In a moment of intense distraction sometime alter, Jack lurches into the hotel bar, the Gold Room, and climbs onto a stool. The place is empty, not only of people (of course…) but also of booze, which the management always removes during the off-season to cut insurance costs. Still, it’s the sort of space in which Jack used to find solace. And now, having awaked from a nightmare of Grady-like atrocity, and having been accused of hurting their son as he (inadvertently?) did once before, he sags with self-pity and sighs, “God, I’d give anything for a drink! Give my goddamned soul for just a glass of beer!”
Up to this point, we have been observing Jack from a diagonal, from behind the bar but some distance down its length. Now we cut to a position directly opposite him. He drags his hands down over his face and then peers straight at us. His face is brightly—to brightly—flooded by the warm glow of a lightning strip built right into the bar; and now the fluorescence is increased by a sudden, hail-fellow-well-met grin. “Why hello, Lloyd!” And Jack slides into a well-rehearsed litany of world-weary wisdom, a soliloquy pretending to be a monologue, delivered to a composite image of all the bartenders in his past. We have been cast as “Lloyd.” The role is bizarre, but not intolerable. Then Kubrick reverse-cuts and there, where we figuratively stood, is Lloyd (Joe Turkel).
Jack goes on talking; he isn’t the least surprised that Lloyd is visible, for real, and pouring him a bourbon, as a matter of lovely fact. We are now the ones distracted. Here at last is an authentic Overlook ghost, vouchsafed to us ever so naturalistically (if eerily gilded by the ambience of the Gold Room) without benefit of any “shining” from Danny. Not only that—we have no way of knowing (and never will know) whether this is the first time in a month or more of occupancy at the hotel that Jack has seen Lloyd. Nor is there any consolation in the fact that, when Wendy arrives on the scene a moment later, neither Lloyd nor his bourbon is in evidence.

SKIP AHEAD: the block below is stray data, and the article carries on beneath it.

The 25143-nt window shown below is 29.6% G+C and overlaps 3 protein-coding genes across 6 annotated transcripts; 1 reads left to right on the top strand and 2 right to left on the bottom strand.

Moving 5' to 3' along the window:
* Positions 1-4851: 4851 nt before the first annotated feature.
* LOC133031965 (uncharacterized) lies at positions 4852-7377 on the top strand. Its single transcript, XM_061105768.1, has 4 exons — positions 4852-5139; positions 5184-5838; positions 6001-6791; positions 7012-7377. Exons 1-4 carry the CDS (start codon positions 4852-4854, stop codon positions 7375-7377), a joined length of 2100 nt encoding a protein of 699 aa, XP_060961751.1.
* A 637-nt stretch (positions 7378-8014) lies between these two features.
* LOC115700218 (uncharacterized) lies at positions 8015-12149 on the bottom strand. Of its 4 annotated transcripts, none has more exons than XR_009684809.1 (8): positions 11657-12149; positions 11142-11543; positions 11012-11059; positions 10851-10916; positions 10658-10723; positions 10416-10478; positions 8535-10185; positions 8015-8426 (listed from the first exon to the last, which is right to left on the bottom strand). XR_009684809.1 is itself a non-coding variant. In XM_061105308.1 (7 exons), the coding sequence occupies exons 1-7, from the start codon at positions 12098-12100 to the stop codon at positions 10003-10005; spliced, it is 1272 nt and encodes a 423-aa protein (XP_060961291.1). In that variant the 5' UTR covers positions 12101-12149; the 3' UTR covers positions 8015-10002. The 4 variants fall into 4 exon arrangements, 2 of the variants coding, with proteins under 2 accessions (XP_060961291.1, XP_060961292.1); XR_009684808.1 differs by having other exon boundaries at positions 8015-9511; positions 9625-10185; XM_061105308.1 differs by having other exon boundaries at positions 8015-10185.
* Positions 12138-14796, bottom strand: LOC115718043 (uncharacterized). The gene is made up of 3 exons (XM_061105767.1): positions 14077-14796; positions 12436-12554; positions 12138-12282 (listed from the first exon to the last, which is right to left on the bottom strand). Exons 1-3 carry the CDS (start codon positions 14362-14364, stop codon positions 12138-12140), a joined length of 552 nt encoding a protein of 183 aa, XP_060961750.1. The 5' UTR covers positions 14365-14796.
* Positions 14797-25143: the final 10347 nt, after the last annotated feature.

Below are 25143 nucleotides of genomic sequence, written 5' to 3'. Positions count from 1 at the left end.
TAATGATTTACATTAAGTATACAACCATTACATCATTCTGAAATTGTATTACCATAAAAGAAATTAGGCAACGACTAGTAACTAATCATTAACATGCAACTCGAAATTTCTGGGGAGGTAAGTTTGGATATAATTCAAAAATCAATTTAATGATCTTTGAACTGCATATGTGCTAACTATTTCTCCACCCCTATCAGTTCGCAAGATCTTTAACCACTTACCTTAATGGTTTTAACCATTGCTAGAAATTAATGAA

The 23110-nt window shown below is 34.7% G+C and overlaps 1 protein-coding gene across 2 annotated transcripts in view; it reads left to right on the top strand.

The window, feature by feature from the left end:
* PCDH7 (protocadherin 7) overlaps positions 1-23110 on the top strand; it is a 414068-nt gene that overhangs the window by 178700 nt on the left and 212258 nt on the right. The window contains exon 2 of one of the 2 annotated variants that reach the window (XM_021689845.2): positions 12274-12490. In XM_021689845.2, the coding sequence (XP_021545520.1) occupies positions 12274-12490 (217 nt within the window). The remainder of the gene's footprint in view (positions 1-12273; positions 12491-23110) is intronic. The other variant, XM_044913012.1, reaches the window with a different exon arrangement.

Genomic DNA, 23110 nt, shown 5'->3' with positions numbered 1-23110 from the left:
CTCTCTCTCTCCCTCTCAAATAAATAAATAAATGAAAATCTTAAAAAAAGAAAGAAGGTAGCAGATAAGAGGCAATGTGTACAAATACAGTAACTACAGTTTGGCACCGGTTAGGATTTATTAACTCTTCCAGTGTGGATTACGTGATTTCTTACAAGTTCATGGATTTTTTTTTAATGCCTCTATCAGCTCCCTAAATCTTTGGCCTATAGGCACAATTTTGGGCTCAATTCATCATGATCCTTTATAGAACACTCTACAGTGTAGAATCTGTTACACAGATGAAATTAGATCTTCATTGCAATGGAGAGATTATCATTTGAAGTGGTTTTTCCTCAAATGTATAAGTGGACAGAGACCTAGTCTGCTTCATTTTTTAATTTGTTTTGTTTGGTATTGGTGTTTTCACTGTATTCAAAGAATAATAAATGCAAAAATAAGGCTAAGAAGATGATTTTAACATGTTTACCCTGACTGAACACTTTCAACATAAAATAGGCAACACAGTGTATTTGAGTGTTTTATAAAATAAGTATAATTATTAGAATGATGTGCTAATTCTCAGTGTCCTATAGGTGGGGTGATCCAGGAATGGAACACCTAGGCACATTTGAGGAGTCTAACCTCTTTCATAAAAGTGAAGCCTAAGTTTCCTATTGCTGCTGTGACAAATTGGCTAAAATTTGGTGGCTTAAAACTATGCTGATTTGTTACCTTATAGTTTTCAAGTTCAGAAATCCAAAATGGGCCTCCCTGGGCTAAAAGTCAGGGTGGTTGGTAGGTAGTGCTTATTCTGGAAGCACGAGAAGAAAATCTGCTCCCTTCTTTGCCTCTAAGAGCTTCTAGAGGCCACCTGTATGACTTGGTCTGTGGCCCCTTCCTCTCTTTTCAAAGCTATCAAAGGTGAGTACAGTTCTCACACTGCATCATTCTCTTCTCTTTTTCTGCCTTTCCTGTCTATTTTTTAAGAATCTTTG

Kubrick makes limited, straightforward use of the standard reality-illusion device of mirrors in The Shining; but, as narrative details, the bits and pieces of many different Overlook stories, accumulate, and as the editorial design of the film becomes increasingly oblique and suggestive, more and more one feels trapped in an infinity of facing mirrors. Identity and reference are deliberately confused: Wendy comes to tell Jack, “There’s a crazy woman in the hotel,” and he giddily responds, “Are you out of your fucking mind?!” it is only the first tremor in an extraordinarily concatenation that escalates toward the final crisis.
The brutalization of Danny (of which Jack had been accused) took place in the mysterious Room 237, whose vibrations had tempted the boy several times previously. We watched through his eyes as he passed through the door, but were spirited away by the cutting to Wendy, who in turn led us to Jack, in the throes of “the worst nightmare I’ve ever had,” the gory murder of his family. Hence, though technically innocent, Jack has been formally implicated in whatever transpired in 237. As Jack answers Wendy’s summons to investigate the room, we suddenly find ourselves locked in on the compartmentalized logo of a television news program. A slow zoom-out, and we are in the Miami home of Dick Hallorann (Scatman Crothers), the Overlook’s black cook, who also “shines,” and who had earlier established rapport with Danny in one of those few sequences free (up to a crucial point) of the central-vacancy principle. Reverse-cut and zoom-in to Hallorann as he suddenly registers horror.
Cut to a closeup of Danny Torrance, shivering in a trance, a froth of spittle on his lips (as Jack had visibly drooled when coming out of his nightmare). Then the camera begins describing a subjective penetration of Room 237—Danny shining to Dick about the experience? Dick remembering an experience of his own in 237 (his fear of the room having been established earlier)? Not until we see an adult Caucasian hand reaching out to push open the bathroom door can we be sure exactly what is happening.
Beyond the curtain of the bathtub, a hazy figure moves, then draws the curtain aside. A nude woman, young, lovely, but mannequin-like, looks across the room at the camera for a moment—and then we reverse-cut to Jack Torrance in the doorway. The young woman rises, steps from the bath, pauses. Cut back to Jack, who slowly begins to leer in anticipation and starts toward her. They embrace, kiss—and over her shoulder Jack beholds the reflection of a thick, ancient, partially decomposed hag in his arms.